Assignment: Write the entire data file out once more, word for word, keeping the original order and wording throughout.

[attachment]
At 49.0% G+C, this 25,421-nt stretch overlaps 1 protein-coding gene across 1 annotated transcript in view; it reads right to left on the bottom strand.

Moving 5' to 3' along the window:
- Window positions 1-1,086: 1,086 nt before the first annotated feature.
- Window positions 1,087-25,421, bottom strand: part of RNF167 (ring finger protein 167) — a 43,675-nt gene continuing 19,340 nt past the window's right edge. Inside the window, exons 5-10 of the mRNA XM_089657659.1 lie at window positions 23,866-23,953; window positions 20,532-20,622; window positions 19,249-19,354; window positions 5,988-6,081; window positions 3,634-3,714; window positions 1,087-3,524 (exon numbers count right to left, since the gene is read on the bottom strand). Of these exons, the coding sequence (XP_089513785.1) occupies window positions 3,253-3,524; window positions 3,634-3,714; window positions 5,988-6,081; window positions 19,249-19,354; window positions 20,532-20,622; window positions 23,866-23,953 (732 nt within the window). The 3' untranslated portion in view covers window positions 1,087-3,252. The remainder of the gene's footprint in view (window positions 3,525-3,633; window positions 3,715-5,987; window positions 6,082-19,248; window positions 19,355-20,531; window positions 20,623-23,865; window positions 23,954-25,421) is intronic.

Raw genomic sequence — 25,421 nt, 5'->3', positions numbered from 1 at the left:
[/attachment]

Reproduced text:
At 49.0% G+C, this 25,421-nt stretch overlaps 1 protein-coding gene across 1 annotated transcript in view; it reads right to left on the bottom strand.

Moving 5' to 3' along the window:
- Window positions 1-1,086: 1,086 nt before the first annotated feature.
- Window positions 1,087-25,421, bottom strand: part of RNF167 (ring finger protein 167) — a 43,675-nt gene continuing 19,340 nt past the window's right edge. Inside the window, exons 5-10 of the mRNA XM_089657659.1 lie at window positions 23,866-23,953; window positions 20,532-20,622; window positions 19,249-19,354; window positions 5,988-6,081; window positions 3,634-3,714; window positions 1,087-3,524 (exon numbers count right to left, since the gene is read on the bottom strand). Of these exons, the coding sequence (XP_089513785.1) occupies window positions 3,253-3,524; window positions 3,634-3,714; window positions 5,988-6,081; window positions 19,249-19,354; window positions 20,532-20,622; window positions 23,866-23,953 (732 nt within the window). The 3' untranslated portion in view covers window positions 1,087-3,252. The remainder of the gene's footprint in view (window positions 3,525-3,633; window positions 3,715-5,987; window positions 6,082-19,248; window positions 19,355-20,531; window positions 20,623-23,865; window positions 23,954-25,421) is intronic.

Raw genomic sequence — 25,421 nt, 5'->3', positions numbered from 1 at the left: